Showing posts with label venture capital. Show all posts
Showing posts with label venture capital. Show all posts

Monday, June 29, 2015

Innovation in San Diego Creates Investment Opportunities

2014 has come and gone, but the benefits of a growth year are likely to carry on for some time in San Diego. According to Connect, a non-profit group that supports innovation, they counted 446 technology and life science start-ups in 2014 up from 426 companies in 2013 (1). Of these firms, Bio-tech got 62% of the $805 million investment capital dollars while software and medical devices got a third and fourth place in total investment influx.

What does this say about San Diego? It says that San Diego has a budding bio-tech and software industry that should be supported by city policies, higher education, corporate training, and international promotion. Encouraging investment funds to find receptive companies seeking those investments for expansions puts money where it has the quickest and most efficient economic contribution.

The Economic contribution comes from using the investment money to expand operations, hire new people, and create additional contractual deals that grow not only the parent business but also smaller suppliers. Money invested into one company makes its way to other firms and the overall tax base of the city.

It is important for decision makers to look at their growing industries and find a connection between what their local competencies and resources offer to determine places to generate higher levels of investment growth. Making sure that the public is aware of these investments through various mediums that reach motivated investment entities helps in speeding up this growth process.

Economic expansion comes with the development of better city policies that further the growth of the area and better capitalizes on its local resources. Biotechnology and technology have significant international interest and is a field that is expected to grow in the future. Local military stakeholders may strengthen this industry, but the global market will determine the innovative value of its outputs. Getting companies and government to focus in the same area can mean higher levels of synergy.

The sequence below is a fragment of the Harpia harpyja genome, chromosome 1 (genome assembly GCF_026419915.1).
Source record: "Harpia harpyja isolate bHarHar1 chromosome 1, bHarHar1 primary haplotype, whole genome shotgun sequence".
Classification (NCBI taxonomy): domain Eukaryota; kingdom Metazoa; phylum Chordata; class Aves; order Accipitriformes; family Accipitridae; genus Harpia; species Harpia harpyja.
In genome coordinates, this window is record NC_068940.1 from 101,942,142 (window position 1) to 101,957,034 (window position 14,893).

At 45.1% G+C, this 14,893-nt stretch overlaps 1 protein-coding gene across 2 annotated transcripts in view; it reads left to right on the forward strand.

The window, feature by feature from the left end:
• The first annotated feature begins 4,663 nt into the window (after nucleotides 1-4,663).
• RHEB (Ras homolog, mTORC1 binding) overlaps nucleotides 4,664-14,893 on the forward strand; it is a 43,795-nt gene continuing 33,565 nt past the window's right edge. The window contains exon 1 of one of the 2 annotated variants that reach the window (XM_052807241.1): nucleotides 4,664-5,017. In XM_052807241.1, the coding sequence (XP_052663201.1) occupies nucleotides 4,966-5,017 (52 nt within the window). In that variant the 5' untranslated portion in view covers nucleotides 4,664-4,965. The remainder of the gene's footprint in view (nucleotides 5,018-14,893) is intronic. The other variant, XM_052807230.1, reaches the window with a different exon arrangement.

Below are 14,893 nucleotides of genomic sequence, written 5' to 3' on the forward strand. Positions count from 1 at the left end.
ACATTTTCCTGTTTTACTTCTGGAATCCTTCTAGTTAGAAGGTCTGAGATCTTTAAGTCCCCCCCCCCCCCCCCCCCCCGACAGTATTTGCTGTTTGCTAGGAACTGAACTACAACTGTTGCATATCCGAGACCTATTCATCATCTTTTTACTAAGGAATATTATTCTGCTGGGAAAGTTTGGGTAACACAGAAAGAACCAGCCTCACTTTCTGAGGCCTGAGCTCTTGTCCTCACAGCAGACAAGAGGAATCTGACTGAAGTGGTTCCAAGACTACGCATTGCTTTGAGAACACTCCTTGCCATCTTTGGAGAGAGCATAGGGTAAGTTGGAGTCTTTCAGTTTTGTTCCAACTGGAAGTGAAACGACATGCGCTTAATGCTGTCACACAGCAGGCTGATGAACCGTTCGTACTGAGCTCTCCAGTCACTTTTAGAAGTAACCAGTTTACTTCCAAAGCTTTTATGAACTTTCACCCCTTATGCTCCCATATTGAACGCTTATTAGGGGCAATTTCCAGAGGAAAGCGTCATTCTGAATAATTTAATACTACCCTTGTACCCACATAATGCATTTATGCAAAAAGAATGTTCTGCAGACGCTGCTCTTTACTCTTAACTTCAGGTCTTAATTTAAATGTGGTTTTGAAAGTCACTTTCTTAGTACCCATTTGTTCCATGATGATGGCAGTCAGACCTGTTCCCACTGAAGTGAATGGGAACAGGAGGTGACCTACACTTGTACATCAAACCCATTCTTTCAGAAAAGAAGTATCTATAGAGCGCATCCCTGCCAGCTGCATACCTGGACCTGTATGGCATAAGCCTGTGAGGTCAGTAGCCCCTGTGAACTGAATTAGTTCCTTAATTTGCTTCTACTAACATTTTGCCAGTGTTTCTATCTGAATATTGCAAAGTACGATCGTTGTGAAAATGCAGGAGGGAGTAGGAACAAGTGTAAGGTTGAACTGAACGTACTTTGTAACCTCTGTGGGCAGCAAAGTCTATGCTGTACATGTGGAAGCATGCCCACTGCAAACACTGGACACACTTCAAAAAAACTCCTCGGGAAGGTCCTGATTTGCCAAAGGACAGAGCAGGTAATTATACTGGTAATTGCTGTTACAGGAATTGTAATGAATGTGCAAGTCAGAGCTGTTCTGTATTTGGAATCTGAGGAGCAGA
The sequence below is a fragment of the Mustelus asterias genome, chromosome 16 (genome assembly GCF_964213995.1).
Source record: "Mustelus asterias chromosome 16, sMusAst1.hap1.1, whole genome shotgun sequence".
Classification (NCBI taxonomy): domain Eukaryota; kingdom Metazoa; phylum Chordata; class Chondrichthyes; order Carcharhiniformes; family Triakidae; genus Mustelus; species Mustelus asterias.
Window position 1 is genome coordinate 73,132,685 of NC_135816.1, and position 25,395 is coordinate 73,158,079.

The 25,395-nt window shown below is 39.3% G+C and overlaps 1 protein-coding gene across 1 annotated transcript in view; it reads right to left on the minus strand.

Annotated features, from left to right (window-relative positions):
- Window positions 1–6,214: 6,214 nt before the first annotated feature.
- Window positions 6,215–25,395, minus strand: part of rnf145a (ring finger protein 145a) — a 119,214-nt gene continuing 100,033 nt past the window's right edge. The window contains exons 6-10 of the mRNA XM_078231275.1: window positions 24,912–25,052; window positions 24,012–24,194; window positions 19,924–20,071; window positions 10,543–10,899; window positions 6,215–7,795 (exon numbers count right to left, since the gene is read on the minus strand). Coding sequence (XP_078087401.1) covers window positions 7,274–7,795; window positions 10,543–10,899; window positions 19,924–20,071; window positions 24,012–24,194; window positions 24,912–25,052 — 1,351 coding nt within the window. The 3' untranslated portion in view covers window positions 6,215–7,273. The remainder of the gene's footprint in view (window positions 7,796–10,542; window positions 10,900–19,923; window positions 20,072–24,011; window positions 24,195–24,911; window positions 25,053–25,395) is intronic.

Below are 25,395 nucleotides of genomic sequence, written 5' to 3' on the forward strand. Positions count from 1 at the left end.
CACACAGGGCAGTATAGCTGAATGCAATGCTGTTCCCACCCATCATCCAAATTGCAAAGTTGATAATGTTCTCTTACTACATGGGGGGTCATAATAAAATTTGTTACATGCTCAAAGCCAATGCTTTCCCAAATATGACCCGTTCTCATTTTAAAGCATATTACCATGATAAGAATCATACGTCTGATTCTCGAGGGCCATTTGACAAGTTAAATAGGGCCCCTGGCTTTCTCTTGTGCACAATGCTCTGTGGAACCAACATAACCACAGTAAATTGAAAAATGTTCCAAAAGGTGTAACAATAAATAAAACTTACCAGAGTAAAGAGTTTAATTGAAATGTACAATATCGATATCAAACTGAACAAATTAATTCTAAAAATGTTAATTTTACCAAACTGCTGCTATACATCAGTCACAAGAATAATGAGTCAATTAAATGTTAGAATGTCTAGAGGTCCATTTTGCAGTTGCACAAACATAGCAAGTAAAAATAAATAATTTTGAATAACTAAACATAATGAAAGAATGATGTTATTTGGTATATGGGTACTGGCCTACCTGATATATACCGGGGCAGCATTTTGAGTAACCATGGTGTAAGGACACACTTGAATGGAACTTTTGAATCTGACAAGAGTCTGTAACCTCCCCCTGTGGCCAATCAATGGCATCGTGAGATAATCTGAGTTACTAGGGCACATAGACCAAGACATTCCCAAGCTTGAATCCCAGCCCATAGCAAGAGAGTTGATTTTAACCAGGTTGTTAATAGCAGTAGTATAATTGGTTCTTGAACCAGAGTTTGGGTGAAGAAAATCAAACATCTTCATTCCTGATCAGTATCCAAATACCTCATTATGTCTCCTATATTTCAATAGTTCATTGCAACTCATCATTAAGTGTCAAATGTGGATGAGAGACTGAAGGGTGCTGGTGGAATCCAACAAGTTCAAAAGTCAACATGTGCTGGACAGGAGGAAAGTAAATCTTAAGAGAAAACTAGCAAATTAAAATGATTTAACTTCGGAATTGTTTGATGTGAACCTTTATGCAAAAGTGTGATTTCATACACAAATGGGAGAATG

Friday, December 13, 2013

Book Review: Learning from the Masters of Venture Capital and Private Equity

Venture capital and private equity are important components to societal investment. The book The Masters of Private Equity and Venture Capital by Robert Finkel delves into the concepts of what makes investment successful. Contrary to common knowledge the money is only one of the components while the factors of the market and the organization itself are equally important. Few want to invest their money in poorly run and sinking ships. 

One of the biggest steps in venture capital success is learning from mistakes. There will be some companies you make significant money off of and there are some that you won’t be so lucky. The key, like most other things in life, are to continue to learn from mistakes. Whether you’re Edison or the Rockefellers the process is the same. 

Investors often find a method to evaluate companies. They don’t just blindly pick some company and start pouring money into a deep hole. They use methods of analysis to ensure that the companies they are interested in meet certain qualities in the market, management, capitalization, potential, and methodology.  Without a proper evaluation it is easy to fall prey to wishful thinking. 

The authors also offer the need to turn research into commerce and foster innovation. Small firms succeed because they offer something unique. Their best changes for success lay in capitalizing on information and knowledge. Without research, innovation, and knowledge they will not be able to navigate the environment. All organizations should be learning organizations. 

Selecting the right CEO and ensuring you have management metrics helps to encourage proper decision making and accountability. When organizations have the right leadership and a methodology for navigating their environment they are more able to improve upon performance. Management metrics ensure that selected executives are actually doing their job. 

The book recommends a couple of analysis that is helpful:

Portfolio valuation: Looking at various components and choosing proper assets it is possible to understand the risks and potential rewards of investing in particular companies.

Waterfall analysis: A method of understanding preferred stock return with liquidation preferences compared to common stock return.

The authors do not discuss the concept of behavioral aspects of organizations. Strong organizations have strong core sense of purpose and exhibit the proper behaviors to succeed. These behaviors are based in inquisitive, collaborative, learning, testing, and civility behaviors that help ensure that the organization moves upward. Without these behavioral metrics to analyze the overall thinking process it is possible a single simple market success cannot be regenerated.

Finkel , R. (2010). The masters of private equity and venture capital. New York: McGraw Hill